In addition to the previous advice on what a tutorial should be and what is mandatory, you should pay special attention to the following points:
Each step should be concise, but not too short
Be wary of a step’s length. On average, 5 to 10 minutes is more than enough for a single step to complete. Don’t make them too short either. Naturally, some steps will be shorter than others (such as the first and last steps).
If too long, prefer dividing the tutorial
Tutorials are self-sufficient, but they can nonetheless build upon each other (you can link from the requirements section of the first step, for example). One tutorial could require another tutorial to be completed first. And if you are reusing the same code, ensure you provide a repository as a starting point.
If a tutorial is too long, consider breaking it up into several pieces. However, ensure all tutorials present a distinct objective.
Don’t have too many steps
Steps should be concise and tutorials should be rather short. Consequently, you shouldn’t have too many steps in your tutorial. We don’t want to make the reader desperate by glancing at the number of remaining steps before tutorial completion.
Each step should be rewarding
As a writer, you should try to keep the reader entertained at each step and this is achieved by careful story building. Each step should end on concrete progress towards the end goal. It should be, if possible, tangible and interactive, so that the reader can be familiarised with notions introduced by the step.
To earn bonus reader commitment points, finish a step on a “cliffhanger”!
Make intentional mistakes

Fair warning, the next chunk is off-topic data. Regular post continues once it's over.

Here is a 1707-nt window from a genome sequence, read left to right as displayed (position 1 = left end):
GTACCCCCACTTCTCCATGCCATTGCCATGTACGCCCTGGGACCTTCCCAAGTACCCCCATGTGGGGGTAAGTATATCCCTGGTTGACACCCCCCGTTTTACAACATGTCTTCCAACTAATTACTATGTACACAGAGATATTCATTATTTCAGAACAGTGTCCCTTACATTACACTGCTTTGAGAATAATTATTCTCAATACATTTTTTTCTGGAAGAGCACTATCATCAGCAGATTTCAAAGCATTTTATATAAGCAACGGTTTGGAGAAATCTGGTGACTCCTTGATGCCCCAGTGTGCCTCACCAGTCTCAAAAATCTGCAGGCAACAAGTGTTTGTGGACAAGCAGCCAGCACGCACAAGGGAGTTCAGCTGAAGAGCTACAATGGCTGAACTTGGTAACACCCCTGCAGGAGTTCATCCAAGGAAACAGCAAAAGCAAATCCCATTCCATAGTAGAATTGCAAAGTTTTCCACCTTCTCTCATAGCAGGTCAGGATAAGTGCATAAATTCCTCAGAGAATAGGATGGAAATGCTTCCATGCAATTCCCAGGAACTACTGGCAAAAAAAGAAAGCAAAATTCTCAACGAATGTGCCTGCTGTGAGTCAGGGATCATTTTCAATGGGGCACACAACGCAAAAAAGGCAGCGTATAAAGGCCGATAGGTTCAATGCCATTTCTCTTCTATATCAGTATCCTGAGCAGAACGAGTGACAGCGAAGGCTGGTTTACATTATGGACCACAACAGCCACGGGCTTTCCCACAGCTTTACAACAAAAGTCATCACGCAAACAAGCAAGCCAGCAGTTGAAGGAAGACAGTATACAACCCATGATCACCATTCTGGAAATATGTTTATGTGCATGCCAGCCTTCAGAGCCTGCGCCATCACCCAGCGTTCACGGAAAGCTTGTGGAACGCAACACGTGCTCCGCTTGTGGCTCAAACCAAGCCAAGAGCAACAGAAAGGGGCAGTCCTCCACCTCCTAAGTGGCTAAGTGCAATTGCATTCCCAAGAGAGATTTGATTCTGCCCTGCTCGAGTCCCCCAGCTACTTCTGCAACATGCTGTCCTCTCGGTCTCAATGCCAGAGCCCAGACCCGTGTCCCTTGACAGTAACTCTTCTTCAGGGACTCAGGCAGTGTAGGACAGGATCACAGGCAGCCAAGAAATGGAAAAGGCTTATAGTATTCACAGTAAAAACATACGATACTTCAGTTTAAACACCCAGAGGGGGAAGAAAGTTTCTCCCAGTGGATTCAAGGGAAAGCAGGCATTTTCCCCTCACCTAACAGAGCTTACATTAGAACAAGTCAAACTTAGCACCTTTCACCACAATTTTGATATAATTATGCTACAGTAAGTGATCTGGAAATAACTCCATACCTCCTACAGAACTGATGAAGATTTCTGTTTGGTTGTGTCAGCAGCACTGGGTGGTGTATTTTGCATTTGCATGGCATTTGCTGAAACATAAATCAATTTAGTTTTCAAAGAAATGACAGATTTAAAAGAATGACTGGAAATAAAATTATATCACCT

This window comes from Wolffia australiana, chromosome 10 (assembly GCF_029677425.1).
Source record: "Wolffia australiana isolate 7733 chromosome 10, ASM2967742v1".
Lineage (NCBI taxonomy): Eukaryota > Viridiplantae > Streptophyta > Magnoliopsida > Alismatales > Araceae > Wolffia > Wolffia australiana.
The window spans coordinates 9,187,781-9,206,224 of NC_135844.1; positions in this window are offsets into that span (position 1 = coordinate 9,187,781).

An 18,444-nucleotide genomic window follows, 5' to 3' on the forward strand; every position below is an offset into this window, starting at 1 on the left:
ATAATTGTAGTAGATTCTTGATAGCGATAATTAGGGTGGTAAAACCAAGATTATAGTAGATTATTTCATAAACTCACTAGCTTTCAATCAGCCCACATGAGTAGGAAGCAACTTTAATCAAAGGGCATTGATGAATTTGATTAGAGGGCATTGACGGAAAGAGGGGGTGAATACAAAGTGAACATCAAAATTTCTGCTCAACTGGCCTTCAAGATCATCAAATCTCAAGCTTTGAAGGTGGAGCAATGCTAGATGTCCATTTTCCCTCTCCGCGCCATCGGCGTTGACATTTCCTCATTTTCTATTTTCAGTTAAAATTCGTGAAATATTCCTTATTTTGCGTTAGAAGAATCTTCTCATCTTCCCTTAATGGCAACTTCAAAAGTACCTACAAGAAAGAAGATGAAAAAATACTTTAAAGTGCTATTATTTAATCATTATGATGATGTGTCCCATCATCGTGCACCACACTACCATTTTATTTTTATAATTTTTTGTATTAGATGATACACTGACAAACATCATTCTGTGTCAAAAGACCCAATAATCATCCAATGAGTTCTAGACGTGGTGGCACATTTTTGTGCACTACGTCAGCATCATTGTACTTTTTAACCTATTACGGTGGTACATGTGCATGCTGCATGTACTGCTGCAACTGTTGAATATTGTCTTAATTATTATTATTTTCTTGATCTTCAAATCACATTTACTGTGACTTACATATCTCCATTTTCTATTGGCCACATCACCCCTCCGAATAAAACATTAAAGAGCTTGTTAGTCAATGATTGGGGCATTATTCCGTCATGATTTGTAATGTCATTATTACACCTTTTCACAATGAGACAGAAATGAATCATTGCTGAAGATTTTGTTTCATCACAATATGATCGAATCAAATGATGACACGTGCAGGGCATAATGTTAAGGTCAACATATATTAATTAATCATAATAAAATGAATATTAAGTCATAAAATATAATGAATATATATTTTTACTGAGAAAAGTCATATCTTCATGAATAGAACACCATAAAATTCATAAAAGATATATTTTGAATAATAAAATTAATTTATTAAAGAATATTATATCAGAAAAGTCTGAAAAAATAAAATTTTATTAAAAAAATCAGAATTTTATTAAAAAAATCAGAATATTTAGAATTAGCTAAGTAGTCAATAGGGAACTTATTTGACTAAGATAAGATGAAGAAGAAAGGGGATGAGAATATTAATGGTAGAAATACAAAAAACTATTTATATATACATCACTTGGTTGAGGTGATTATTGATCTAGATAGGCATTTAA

This could seem counterintuitive at first. However, learning by fire (or rather, by error here) is a key way of learning new things. Executing, erroring, analyzing and fixing has multiple benefits:
Users will be familiar with a particular error, and even if they don’t remember explicitly how to fix it the next time they encounter it, they will have some clue and some deja-vu feeling which will guide them towards its resolution.
Providing the perfect answer from the start hides complexity and a lot of non-formally written subtleties. Forcing readers to face them will ensure that the tutorial written doesn’t take these subtleties as a given and will greatly help newcomers.
A concrete example of this is, in the “Create your first snap” tutorial, how we introduce building a snap. After creating the parts, we immediately build the snap and install it. Then, we try to execute one of the snap binaries, but no such command is found! That way, we can introduce the fact (in the following step) that binaries are not exposed by default as part of the snap. We can use this “mistake” to introduce further concepts.
External links in tutorials
Links to external websites are forbidden during a tutorial. We don’t want people’s attention diverted from the task they are going through (which emphasizes the fact that each step should have enough knowledge to be self-sufficient). In particular, do not link the reader to the reference documentation. We want to keep the user’s attention on the current task only. Download links are allowed though.